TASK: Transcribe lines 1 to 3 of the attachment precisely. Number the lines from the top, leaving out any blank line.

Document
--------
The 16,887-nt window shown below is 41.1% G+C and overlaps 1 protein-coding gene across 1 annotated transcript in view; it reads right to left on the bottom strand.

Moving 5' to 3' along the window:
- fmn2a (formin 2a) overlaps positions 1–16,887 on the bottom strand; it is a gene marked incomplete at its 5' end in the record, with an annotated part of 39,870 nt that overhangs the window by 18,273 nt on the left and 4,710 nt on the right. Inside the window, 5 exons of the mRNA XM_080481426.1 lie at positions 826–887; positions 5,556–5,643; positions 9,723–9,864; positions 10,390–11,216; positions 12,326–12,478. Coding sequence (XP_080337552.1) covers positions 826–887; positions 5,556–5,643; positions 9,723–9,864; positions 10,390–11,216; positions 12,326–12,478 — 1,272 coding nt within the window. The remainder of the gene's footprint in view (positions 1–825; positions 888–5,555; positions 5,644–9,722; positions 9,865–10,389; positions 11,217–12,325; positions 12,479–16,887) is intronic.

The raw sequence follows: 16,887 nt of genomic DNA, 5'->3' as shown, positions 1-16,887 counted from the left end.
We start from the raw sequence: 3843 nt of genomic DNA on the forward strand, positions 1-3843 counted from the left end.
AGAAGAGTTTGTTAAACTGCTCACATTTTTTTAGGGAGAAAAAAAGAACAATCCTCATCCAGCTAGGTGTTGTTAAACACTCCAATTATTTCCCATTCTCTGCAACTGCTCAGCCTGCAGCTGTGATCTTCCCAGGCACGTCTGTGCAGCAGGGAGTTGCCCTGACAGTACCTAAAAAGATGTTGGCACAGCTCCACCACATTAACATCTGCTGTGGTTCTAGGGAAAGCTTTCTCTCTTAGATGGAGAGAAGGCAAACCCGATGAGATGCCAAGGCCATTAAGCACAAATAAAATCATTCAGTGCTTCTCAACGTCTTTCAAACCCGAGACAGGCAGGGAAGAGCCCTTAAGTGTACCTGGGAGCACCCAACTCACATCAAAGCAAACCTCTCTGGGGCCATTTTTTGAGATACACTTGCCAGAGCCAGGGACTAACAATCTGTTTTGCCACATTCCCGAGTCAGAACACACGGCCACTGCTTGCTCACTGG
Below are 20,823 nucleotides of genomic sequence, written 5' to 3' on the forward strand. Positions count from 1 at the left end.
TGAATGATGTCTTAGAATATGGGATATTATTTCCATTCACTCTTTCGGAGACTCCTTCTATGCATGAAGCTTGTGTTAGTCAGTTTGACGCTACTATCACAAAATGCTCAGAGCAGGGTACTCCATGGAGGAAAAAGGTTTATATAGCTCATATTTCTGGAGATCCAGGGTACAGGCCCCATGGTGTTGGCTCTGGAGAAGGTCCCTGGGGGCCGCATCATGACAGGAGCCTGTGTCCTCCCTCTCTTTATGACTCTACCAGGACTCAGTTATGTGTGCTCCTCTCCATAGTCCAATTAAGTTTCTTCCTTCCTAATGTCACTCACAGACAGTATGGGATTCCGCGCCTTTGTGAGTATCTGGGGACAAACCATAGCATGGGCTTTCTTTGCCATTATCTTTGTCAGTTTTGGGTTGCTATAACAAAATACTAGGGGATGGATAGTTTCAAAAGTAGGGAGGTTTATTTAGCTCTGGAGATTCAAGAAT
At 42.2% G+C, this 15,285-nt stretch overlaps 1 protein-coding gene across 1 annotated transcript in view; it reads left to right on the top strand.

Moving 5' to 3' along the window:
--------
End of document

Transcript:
The 16,887-nt window shown below is 41.1% G+C and overlaps 1 protein-coding gene across 1 annotated transcript in view; it reads right to left on the bottom strand.

Moving 5' to 3' along the window:
- fmn2a (formin 2a) overlaps positions 1–16,887 on the bottom strand; it is a gene marked incomplete at its 5' end in the record, with an annotated part of 39,870 nt that overhangs the window by 18,273 nt on the left and 4,710 nt on the right. Inside the window, 5 exons of the mRNA XM_080481426.1 lie at positions 826–887; positions 5,556–5,643; positions 9,723–9,864; positions 10,390–11,216; positions 12,326–12,478. Coding sequence (XP_080337552.1) covers positions 826–887; positions 5,556–5,643; positions 9,723–9,864; positions 10,390–11,216; positions 12,326–12,478 — 1,272 coding nt within the window. The remainder of the gene's footprint in view (positions 1–825; positions 888–5,555; positions 5,644–9,722; positions 9,865–10,389; positions 11,217–12,325; positions 12,479–16,887) is intronic.